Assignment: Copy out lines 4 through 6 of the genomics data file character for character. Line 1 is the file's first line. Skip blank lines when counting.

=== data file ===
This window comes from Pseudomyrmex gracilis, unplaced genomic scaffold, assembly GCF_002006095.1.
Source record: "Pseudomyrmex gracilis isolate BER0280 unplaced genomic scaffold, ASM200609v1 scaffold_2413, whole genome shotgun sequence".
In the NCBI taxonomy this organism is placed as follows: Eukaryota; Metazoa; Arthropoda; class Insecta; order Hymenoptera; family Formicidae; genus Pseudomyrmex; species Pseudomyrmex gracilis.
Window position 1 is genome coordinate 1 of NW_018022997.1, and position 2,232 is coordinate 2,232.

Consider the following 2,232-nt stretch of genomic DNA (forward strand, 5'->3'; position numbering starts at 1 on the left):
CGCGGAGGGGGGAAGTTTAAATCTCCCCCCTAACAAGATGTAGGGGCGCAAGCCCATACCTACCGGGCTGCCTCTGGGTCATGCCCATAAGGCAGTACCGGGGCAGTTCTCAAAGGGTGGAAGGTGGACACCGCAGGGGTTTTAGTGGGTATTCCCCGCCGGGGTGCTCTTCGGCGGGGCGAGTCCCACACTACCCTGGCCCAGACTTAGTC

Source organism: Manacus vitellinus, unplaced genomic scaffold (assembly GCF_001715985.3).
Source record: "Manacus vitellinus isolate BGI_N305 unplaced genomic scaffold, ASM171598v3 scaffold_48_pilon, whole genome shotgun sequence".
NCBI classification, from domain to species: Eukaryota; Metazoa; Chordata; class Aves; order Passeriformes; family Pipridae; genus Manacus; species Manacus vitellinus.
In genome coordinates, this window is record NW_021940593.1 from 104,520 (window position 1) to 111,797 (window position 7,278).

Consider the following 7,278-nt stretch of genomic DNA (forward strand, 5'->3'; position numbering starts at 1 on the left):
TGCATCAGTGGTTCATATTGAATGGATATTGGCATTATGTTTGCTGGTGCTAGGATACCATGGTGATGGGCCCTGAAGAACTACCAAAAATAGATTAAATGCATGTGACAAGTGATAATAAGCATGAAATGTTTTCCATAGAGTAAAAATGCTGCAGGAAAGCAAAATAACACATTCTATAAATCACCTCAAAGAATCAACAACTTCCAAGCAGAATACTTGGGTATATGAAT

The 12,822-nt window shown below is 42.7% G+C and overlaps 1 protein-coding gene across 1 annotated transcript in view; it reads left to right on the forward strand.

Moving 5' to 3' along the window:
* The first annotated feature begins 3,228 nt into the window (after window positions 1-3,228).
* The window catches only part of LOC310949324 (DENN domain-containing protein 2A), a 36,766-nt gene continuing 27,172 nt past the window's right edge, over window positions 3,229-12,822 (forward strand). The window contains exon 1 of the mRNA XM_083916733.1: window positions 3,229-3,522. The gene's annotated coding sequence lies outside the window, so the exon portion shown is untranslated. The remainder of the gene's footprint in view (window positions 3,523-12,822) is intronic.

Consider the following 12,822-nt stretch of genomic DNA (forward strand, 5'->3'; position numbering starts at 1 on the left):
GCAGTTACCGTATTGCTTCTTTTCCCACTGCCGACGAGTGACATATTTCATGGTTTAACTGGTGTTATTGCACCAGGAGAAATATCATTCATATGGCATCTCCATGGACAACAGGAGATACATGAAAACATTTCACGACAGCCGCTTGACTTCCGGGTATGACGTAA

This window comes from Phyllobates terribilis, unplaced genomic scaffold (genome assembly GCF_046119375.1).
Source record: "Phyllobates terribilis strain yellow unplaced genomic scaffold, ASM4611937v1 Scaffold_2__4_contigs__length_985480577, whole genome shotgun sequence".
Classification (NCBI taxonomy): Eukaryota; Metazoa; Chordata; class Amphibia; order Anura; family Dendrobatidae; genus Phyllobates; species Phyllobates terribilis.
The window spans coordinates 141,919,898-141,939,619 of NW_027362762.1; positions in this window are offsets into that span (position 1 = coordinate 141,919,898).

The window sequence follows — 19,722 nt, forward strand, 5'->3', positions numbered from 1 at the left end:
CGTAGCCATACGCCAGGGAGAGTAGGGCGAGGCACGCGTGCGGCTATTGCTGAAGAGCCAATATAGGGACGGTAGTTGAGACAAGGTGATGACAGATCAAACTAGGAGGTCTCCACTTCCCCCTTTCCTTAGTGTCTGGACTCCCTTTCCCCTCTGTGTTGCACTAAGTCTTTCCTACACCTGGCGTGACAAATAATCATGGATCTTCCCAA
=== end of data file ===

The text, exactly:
Window position 1 is genome coordinate 1 of NW_018022997.1, and position 2,232 is coordinate 2,232.

Consider the following 2,232-nt stretch of genomic DNA (forward strand, 5'->3'; position numbering starts at 1 on the left):
CGCGGAGGGGGGAAGTTTAAATCTCCCCCCTAACAAGATGTAGGGGCGCAAGCCCATACCTACCGGGCTGCCTCTGGGTCATGCCCATAAGGCAGTACCGGGGCAGTTCTCAAAGGGTGGAAGGTGGACACCGCAGGGGTTTTAGTGGGTATTCCCCGCCGGGGTGCTCTTCGGCGGGGCGAGTCCCACACTACCCTGGCCCAGACTTAGTC